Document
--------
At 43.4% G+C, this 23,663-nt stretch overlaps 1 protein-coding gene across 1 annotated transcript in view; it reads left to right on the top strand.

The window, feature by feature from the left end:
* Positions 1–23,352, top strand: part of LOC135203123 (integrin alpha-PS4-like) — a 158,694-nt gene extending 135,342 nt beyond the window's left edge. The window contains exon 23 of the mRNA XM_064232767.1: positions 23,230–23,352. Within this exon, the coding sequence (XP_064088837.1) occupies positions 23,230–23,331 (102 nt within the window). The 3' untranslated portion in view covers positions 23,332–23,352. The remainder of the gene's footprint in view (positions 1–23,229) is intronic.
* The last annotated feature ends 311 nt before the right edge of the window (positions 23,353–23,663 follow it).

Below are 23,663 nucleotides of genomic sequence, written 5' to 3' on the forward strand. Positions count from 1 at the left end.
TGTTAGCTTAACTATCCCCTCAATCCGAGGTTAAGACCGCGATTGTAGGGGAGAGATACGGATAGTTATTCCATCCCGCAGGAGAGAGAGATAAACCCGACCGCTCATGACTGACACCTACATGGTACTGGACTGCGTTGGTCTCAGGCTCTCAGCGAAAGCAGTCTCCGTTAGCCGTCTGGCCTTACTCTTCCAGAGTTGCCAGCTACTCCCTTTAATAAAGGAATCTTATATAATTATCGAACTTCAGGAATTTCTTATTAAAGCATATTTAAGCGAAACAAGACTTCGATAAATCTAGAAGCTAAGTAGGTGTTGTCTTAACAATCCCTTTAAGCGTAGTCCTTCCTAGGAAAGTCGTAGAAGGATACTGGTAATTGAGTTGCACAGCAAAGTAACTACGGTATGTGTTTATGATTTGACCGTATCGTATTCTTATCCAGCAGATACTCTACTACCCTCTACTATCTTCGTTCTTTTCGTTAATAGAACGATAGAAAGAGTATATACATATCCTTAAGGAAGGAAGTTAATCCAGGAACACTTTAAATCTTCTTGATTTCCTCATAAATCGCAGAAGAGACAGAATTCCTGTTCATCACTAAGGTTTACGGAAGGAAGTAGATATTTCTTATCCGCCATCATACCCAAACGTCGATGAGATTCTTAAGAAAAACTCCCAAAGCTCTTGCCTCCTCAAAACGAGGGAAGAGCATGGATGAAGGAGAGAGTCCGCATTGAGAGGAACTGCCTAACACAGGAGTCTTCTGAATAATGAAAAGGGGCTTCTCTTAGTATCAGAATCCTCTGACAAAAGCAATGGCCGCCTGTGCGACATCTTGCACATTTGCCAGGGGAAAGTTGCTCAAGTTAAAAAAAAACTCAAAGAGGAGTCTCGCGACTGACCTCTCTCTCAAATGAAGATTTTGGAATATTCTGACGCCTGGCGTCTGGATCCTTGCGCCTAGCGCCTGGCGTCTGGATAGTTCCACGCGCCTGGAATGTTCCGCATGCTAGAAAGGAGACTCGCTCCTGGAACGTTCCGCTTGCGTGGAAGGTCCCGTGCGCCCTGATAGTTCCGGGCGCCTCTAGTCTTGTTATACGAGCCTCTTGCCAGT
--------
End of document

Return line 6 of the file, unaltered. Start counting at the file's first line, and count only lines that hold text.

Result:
TGTTAGCTTAACTATCCCCTCAATCCGAGGTTAAGACCGCGATTGTAGGGGAGAGATACGGATAGTTATTCCATCCCGCAGGAGAGAGAGATAAACCCGACCGCTCATGACTGACACCTACATGGTACTGGACTGCGTTGGTCTCAGGCTCTCAGCGAAAGCAGTCTCCGTTAGCCGTCTGGCCTTACTCTTCCAGAGTTGCCAGCTACTCCCTTTAATAAAGGAATCTTATATAATTATCGAACTTCAGGAATTTCTTATTAAAGCATATTTAAGCGAAACAAGACTTCGATAAATCTAGAAGCTAAGTAGGTGTTGTCTTAACAATCCCTTTAAGCGTAGTCCTTCCTAGGAAAGTCGTAGAAGGATACTGGTAATTGAGTTGCACAGCAAAGTAACTACGGTATGTGTTTATGATTTGACCGTATCGTATTCTTATCCAGCAGATACTCTACTACCCTCTACTATCTTCGTTCTTTTCGTTAATAGAACGATAGAAAGAGTATATACATATCCTTAAGGAAGGAAGTTAATCCAGGAACACTTTAAATCTTCTTGATTTCCTCATAAATCGCAGAAGAGACAGAATTCCTGTTCATCACTAAGGTTTACGGAAGGAAGTAGATATTTCTTATCCGCCATCATACCCAAACGTCGATGAGATTCTTAAGAAAAACTCCCAAAGCTCTTGCCTCCTCAAAACGAGGGAAGAGCATGGATGAAGGAGAGAGTCCGCATTGAGAGGAACTGCCTAACACAGGAGTCTTCTGAATAATGAAAAGGGGCTTCTCTTAGTATCAGAATCCTCTGACAAAAGCAATGGCCGCCTGTGCGACATCTTGCACATTTGCCAGGGGAAAGTTGCTCAAGTTAAAAAAAAACTCAAAGAGGAGTCTCGCGACTGACCTCTCTCTCAAATGAAGATTTTGGAATATTCTGACGCCTGGCGTCTGGATCCTTGCGCCTAGCGCCTGGCGTCTGGATAGTTCCACGCGCCTGGAATGTTCCGCATGCTAGAAAGGAGACTCGCTCCTGGAACGTTCCGCTTGCGTGGAAGGTCCCGTGCGCCCTGATAGTTCCGGGCGCCTCTAGTCTTGTTATACGAGCCTCTTGCCAGT